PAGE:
- "If you're in the business of serving people food in a brick-and-mortar setting, all I can say is stick a fork in it, because that business is done," CNBC's Jim Cramer said.
- "Yum is the largest restaurant company on earth. Pizza Hut's their largest division, and it might not need dining rooms at all," the "Mad Money" host said.
- "That terrifies me because I'm in the restaurant business and most of us smaller operators simply are not built around takeout," he said.
CNBC's Jim Cramer on Thursday had a dire outlook for the restaurant industry after listening in to Yum Brands' conference call and digesting the company's quarterly results.
"Welcome to the restaurant apocalypse," the "Mad Money" host, himself a restaurant owner, said. "If you're in the business of serving people food in a brick-and-mortar setting, all I can say is stick a fork in it, because that business is done."
Yum Brands posted a double-digit fall in same-store sales last quarter, but Pizza Hut — one of five fast-food chains in the company's portfolio — managed to grow same-store sales by 5% in the U.S.
That feat was made, despite a substantial number of locations remaining closed. Cramer said this is not good news for traditional restaurants, who rely on on-premise diners in a world where seating capacities are limited by the ongoing pandemic.
"Yum is the largest restaurant company on earth. Pizza Hut's their largest division, and it might not need dining rooms at all," Cramer said. "After listening to the protocols they've had to put in place to keep a few dining rooms open, it might not even be worth the effort."
Yum Brands, which owns Pizza Hut, KFC and Taco Bell, among other brands, reported a 15% drop in global same-store sales in a quarter marred by lockdown orders. While store closures reached a peak in April, CEO David Gibbs on the conference call said the company has yet to reopen 24,000 dining rooms.
The company bested Wall Street's estimates for the second quarter, recording $1.2 billion in revenue and 82 cents in adjusted earnings per share. Analysts were looking for $1.19 billion and 54 cents, respectively.
Though Pizza Hut saw global same-store sales decline by 9%, its strong domestic performance offset weakness in foreign markets. The U.S. market makes up 42% of business, which led to a 1% growth in receipts.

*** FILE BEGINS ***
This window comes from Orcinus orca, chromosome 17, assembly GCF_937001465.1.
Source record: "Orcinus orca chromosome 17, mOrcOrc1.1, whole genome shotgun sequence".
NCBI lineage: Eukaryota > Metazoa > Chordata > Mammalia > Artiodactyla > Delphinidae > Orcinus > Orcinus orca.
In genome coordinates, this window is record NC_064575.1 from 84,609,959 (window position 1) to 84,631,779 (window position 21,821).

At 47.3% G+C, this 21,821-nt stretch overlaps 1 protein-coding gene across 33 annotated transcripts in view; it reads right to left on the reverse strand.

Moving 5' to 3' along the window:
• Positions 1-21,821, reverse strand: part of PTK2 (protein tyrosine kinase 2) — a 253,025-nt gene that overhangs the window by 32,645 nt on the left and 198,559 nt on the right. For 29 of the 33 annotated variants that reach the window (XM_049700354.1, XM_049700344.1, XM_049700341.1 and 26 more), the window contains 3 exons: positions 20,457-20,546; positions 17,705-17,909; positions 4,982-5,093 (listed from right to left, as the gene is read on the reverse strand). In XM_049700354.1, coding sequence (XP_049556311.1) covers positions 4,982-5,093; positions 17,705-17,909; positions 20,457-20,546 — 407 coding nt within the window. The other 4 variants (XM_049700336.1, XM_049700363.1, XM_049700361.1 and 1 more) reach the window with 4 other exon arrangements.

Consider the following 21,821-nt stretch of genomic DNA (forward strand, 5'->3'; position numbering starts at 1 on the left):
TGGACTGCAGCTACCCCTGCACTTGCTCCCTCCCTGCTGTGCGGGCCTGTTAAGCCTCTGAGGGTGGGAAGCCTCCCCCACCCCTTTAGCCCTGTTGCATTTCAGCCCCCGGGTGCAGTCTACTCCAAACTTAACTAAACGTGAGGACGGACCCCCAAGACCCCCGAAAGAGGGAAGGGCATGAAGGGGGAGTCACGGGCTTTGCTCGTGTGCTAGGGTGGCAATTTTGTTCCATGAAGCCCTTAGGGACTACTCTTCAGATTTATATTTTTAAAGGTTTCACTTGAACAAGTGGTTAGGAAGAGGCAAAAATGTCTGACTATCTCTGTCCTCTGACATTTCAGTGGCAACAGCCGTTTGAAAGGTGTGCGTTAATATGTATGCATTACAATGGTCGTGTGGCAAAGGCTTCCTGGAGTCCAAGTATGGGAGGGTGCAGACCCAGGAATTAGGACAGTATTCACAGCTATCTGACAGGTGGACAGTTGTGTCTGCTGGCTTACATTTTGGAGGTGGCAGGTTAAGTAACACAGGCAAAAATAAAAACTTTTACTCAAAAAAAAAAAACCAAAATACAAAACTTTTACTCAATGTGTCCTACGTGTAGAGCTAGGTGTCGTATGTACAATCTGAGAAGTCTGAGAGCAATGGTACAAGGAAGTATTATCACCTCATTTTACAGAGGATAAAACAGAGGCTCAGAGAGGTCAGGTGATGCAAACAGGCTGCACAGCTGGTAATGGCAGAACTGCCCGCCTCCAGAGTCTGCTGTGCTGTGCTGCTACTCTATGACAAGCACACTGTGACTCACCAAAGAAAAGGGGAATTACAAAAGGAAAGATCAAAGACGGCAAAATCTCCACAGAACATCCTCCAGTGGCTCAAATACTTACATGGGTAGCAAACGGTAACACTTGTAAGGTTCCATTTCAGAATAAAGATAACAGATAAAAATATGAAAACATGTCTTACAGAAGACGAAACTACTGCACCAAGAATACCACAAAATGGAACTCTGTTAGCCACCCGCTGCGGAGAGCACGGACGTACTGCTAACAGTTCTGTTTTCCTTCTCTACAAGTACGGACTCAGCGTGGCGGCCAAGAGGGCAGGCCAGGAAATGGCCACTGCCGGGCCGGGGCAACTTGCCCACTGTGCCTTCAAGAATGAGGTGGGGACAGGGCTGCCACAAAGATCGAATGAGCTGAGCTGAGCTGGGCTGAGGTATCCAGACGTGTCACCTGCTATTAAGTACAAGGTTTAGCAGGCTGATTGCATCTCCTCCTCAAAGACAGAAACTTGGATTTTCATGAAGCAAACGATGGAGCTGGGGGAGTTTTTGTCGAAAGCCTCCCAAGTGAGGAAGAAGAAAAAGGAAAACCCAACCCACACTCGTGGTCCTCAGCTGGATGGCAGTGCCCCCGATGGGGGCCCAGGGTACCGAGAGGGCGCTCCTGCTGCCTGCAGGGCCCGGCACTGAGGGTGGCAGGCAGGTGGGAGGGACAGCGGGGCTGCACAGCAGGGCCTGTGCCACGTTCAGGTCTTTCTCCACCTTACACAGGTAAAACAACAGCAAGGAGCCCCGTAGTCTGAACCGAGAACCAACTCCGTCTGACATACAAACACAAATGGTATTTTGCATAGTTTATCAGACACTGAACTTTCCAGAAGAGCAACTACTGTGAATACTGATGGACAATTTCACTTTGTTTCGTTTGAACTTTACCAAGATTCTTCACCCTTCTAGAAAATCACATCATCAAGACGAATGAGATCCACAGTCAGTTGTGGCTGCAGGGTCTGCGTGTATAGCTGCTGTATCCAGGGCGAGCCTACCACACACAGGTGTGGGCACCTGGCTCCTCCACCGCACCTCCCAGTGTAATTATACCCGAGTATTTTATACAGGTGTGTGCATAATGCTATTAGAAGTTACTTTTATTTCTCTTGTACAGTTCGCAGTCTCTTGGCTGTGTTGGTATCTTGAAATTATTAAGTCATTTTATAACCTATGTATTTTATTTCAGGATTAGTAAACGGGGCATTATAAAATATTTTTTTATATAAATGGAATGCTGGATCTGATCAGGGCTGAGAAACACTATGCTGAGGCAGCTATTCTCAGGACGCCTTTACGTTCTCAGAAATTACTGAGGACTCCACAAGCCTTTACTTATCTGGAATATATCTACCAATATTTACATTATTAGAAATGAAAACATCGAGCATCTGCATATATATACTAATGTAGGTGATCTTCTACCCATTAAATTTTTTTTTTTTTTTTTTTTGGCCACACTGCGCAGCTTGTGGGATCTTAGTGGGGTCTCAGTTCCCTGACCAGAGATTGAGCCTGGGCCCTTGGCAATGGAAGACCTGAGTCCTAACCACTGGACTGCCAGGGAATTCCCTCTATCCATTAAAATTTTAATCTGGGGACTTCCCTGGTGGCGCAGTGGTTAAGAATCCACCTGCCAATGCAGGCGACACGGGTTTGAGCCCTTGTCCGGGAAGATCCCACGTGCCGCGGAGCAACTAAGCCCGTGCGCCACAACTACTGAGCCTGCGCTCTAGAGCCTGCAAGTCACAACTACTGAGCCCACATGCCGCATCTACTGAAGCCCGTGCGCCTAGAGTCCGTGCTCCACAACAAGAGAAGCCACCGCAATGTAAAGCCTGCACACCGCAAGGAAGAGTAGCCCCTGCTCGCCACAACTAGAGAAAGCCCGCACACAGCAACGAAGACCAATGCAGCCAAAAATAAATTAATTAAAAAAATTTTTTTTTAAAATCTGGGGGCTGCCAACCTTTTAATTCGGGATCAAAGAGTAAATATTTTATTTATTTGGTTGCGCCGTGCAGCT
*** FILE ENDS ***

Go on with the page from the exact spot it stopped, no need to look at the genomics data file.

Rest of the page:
"That terrifies me because I'm in the restaurant business and most of us smaller operators simply are not built around takeout," said Cramer, who owns Bar San Miguel and co-owns The Longshoreman in Brooklyn, New York.
Gibbs said that carryout has been a "high-margin business" for KFC and Pizza Hut, adding that digital sales was a big factor in improving sales since the onset of the novel coronavirus outbreak.
"Unfortunately, your favorite sit-down restaurant probably can't survive on delivery alone," Cramer said. "I'm not saying they'll all go under, but that restaurant that you like had better be a labor of love for the chef, because after listening to the Yum call, it's clear that the brick and mortar restaurant biz has no way to turn a profit in the age of Covid."
CEC Entertainment, the parent of Chuck E. Cheese; Garden Fresh Restaurants, the parent of Souplantation and Sweet Tomatoes; FoodFirst Global Restaurants, the parent of Brio and Bravo; and Vapiano have all filed for bankruptcy during the pandemic.
"If the next round of stimulus doesn't make a major effort to save these independent operators — something bigger than the paycheck protection program — then you can say goodbye to your favorite place to eat, unless they can hold on until the now dreamed of vaccine somehow arrives," Cramer said.
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Correction: Pizza Hut U.S. same-store sales rose 5% in the second quarter. Yum Brands has yet to reopen 24,000 dining rooms due to coronavirus lockdown measures. An earlier version of this story incorrectly implied those locations were completely shut down. That story also compared systemwide sales with same-store sales. Same-store sales exclude the impact of recently opened stores.